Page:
Kristi Cook has been a voracious student of nature’s methods for growing healthy, organic food for nearly 20 years. When she’s not digging in the dirt, you’ll find her sharing her discoveries with anyone within hearing distance. You may contact her at kcookgardening@gmail.com.

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Cut and Come Again
by Kristi Cook       #Edibles   #Pruning   #Vegetables

Loose leafed lettuces like this black seeded lettuce and any variety of spinach perform very well as cut and come again choices.


One of the many joys of growing your own food is the nearly constant supply of fresh fruits and vegetables. Freshly picked tomatoes, cucumbers, berries, and squash are some of the most delightful summer treasures. Yet many crops, such as lettuce, onions, and Swiss chard, tend to be thought of as single-harvest vegetables, making it necessary to provide enough space for large plantings as well as a keen attention to succession planting in order to receive several weeks worth of these single harvest crops. Many of these vegetables, however, are capable of producing multiple harvests if you provide just a little extra attention to the harvesting methods and give them a bit of time to recover from each picking.


Swiss chard is another good cut and come again performer with fast regrowth.


Be Picky
Leafy vegetables are among the easiest to coax into producing more than one picking and take advantage of two different approaches to continuous harvests. For instance, if you enjoy salads loaded with tender baby leaves select a cut and come again lettuce mix. These mixes are often labeled as mild, spicy, or a blend of both to suit a variety of taste preferences. Simply prepare the seedbed and broadcast seeds across several feet rather than making neat and tidy rows. Spacing between seeds is not critical as these blends will be harvested while still in the smaller stages of growth. After seedlings sprout and leaves reach a few inches in height, you can start harvesting leaves as you need them.

Perhaps the easiest method for gathering these small leaves is to grab a handful of plants by the tops and snip about an inch or two above the crown. Cut as many handfuls from your growing patch as your family needs for a day or two and leave the rest for the next cutting. Depending on your climate and the varieties chosen, these freshly cut lettuces will produce new leaves from the crown and will be ready for cutting again within a couple of weeks.


This Swiss chard already has edible baby leaves within a week of the initial cutting. However, resist the temptation to cut all of the baby leaves in a single cutting as the plants do need the leaves temporarily to help regenerate it’s energy stores.
 

Alternatively, if you prefer the larger, crunchier leaves of more mature lettuces, opt for the loose leaf varieties and larger leafed spinaches. Plant the seeds or transplants at the recommended distance and allow the outer leaves to mature to the stage that you prefer. Once the preferred size is reached, break or cut the outer two to three layers of leaves close to the bottom of the plant and leave the central portion intact. Over the next couple of weeks the central leaves will become the outer leaves and will continue to lengthen in size. Repeat this cutting and regrowing cycle until the plant’s regrowth slows. Once it has slowed significantly or shows signs of bolting (or going to seed), pull the entire plant and enjoy as a final meal.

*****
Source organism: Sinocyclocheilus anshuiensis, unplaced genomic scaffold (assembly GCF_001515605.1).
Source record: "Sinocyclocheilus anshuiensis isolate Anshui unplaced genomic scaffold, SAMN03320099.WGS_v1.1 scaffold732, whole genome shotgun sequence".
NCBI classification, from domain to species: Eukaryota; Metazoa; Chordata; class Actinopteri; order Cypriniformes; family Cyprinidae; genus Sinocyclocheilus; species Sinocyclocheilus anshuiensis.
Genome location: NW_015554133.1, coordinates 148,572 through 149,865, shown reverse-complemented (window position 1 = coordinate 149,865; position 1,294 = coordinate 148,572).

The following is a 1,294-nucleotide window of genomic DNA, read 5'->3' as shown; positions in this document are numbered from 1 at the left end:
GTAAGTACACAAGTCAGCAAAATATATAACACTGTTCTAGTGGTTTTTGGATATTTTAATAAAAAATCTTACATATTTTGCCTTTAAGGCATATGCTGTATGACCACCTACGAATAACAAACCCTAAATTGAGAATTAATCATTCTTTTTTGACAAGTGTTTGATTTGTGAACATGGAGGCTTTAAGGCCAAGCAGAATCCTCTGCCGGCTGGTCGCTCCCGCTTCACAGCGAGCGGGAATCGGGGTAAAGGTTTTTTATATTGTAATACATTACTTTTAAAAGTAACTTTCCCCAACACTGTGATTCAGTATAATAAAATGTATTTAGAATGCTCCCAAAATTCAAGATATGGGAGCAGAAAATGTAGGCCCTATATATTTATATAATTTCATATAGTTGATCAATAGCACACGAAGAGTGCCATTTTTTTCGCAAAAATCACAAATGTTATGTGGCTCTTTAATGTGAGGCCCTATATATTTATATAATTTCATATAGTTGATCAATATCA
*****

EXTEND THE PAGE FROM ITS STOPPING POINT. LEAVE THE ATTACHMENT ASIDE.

Succession planting every one to two weeks for four to six weeks total works very well with these larger lettuces as well as the baby lettuces to allow for harvesting of some of the plants while the freshly cut ones rest and produce new leaves.


When cutting Swiss chard, try to avoid cutting into the new growth hidden within the center of the stalks to allow the new leaves time to grow and replenish the plant’s energy stores.


Cut ‘em Down
Other cut and come again choices include Swiss chard, green onions, chives, and garlic. These tasty treats add variety to salads and other meals and shouldn’t be overlooked. All of these vegetables continuously produce their growing leaves from a central point. Once the leaves of each of these plants reach a usable size, simply cut them above their growing point. Swiss chard and chives should be left with 2”-3” of growth across the entire plant while green onions and garlic should be cut just above the beginning of the white portion of the stalks to allow for regrowth. The one thing to remember with these cut and come again choices are that each cycle typically produces somewhat smaller new growth. I have found it best to limit the number of cuttings to no more than three times with two cuttings generally producing the best results.

One added advantage to the cut and come again talent of most lettuces, onions, scallions, and garlic is the ability to grow these vegetables in containers in late summer and early fall that can later be brought indoors to continue their regrowth cycle for a while longer. However, because these particular vegetables are dependent on the amount of daylight they receive to continue growing, you will need to provide supplemental lighting during the shorter days of winter to delay the drive to go dormant.

Cut and come again vegetables are an easy way to harvest extra tasty veggies time and time again from crops that are typically harvested only a single time. With just a little attention to growing habits and provided enough time to recover, a single planting can provide several weeks of fresh produce.

 

A version of this article appeared in a July 2018 print edition of State-by-State Gardening.
Photography courtesy of Kristi Cook.

 

Posted: 07/03/18   RSS | Print

 

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